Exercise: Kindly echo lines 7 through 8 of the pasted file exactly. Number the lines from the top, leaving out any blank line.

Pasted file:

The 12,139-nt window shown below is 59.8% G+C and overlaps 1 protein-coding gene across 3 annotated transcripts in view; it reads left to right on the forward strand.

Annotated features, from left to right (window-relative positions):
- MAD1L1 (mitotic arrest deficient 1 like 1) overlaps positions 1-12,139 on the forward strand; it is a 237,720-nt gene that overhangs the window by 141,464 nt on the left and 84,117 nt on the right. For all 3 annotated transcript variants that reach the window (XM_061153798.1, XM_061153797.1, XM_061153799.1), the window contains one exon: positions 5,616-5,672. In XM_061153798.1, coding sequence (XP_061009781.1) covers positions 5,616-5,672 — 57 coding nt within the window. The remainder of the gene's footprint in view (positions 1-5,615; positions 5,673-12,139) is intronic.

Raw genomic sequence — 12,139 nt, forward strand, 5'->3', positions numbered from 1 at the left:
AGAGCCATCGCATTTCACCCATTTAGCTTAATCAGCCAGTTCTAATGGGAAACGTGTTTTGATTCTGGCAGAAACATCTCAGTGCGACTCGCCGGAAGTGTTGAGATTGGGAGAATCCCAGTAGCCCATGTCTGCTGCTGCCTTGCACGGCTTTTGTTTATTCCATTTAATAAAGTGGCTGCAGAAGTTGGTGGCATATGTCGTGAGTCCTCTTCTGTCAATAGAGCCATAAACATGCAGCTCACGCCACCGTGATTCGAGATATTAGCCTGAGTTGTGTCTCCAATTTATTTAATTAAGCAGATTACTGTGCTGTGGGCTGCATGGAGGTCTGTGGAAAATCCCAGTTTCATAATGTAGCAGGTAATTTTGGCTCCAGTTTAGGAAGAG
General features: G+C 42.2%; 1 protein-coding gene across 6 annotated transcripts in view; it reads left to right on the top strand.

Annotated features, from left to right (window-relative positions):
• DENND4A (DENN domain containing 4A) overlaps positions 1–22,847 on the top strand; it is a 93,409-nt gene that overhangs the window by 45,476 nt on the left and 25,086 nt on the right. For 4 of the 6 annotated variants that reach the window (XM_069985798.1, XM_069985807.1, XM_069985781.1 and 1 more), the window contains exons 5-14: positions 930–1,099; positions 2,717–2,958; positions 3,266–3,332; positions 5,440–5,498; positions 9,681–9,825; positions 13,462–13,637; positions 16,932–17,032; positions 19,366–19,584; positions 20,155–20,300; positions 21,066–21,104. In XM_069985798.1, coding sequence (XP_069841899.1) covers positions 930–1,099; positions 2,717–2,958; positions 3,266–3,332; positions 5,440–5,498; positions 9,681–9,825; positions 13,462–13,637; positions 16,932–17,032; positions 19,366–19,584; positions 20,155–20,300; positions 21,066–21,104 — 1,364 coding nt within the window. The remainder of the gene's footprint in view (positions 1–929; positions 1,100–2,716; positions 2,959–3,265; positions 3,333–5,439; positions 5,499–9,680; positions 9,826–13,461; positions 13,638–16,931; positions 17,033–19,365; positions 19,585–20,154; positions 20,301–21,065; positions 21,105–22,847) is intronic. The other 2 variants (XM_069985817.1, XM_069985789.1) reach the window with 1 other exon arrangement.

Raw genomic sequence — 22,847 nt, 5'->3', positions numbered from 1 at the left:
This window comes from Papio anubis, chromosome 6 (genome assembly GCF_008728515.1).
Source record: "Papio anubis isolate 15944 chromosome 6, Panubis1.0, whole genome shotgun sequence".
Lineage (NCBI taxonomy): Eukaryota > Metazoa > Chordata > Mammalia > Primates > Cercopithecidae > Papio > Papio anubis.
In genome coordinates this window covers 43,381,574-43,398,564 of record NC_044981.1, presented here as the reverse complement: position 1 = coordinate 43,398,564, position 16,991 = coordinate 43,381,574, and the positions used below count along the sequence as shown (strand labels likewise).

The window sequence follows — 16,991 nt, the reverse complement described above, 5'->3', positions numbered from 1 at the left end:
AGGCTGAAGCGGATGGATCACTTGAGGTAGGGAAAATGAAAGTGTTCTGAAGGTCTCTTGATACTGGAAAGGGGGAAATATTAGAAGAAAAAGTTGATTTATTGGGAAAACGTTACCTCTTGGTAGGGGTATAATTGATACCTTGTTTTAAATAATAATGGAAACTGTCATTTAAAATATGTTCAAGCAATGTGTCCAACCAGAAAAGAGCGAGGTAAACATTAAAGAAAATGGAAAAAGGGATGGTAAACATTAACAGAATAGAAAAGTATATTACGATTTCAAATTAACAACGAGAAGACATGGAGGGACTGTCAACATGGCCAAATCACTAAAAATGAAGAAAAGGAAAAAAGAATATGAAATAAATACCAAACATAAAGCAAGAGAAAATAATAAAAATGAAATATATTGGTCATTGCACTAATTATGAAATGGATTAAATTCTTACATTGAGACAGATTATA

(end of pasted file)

Annotated features, from left to right (window-relative positions):
• DENND4A (DENN domain containing 4A) overlaps positions 1–22,847 on the top strand; it is a 93,409-nt gene that overhangs the window by 45,476 nt on the left and 25,086 nt on the right. For 4 of the 6 annotated variants that reach the window (XM_069985798.1, XM_069985807.1, XM_069985781.1 and 1 more), the window contains exons 5-14: positions 930–1,099; positions 2,717–2,958; positions 3,266–3,332; positions 5,440–5,498; positions 9,681–9,825; positions 13,462–13,637; positions 16,932–17,032; positions 19,366–19,584; positions 20,155–20,300; positions 21,066–21,104. In XM_069985798.1, coding sequence (XP_069841899.1) covers positions 930–1,099; positions 2,717–2,958; positions 3,266–3,332; positions 5,440–5,498; positions 9,681–9,825; positions 13,462–13,637; positions 16,932–17,032; positions 19,366–19,584; positions 20,155–20,300; positions 21,066–21,104 — 1,364 coding nt within the window. The remainder of the gene's footprint in view (positions 1–929; positions 1,100–2,716; positions 2,959–3,265; positions 3,333–5,439; positions 5,499–9,680; positions 9,826–13,461; positions 13,638–16,931; positions 17,033–19,365; positions 19,585–20,154; positions 20,301–21,065; positions 21,105–22,847) is intronic. The other 2 variants (XM_069985817.1, XM_069985789.1) reach the window with 1 other exon arrangement.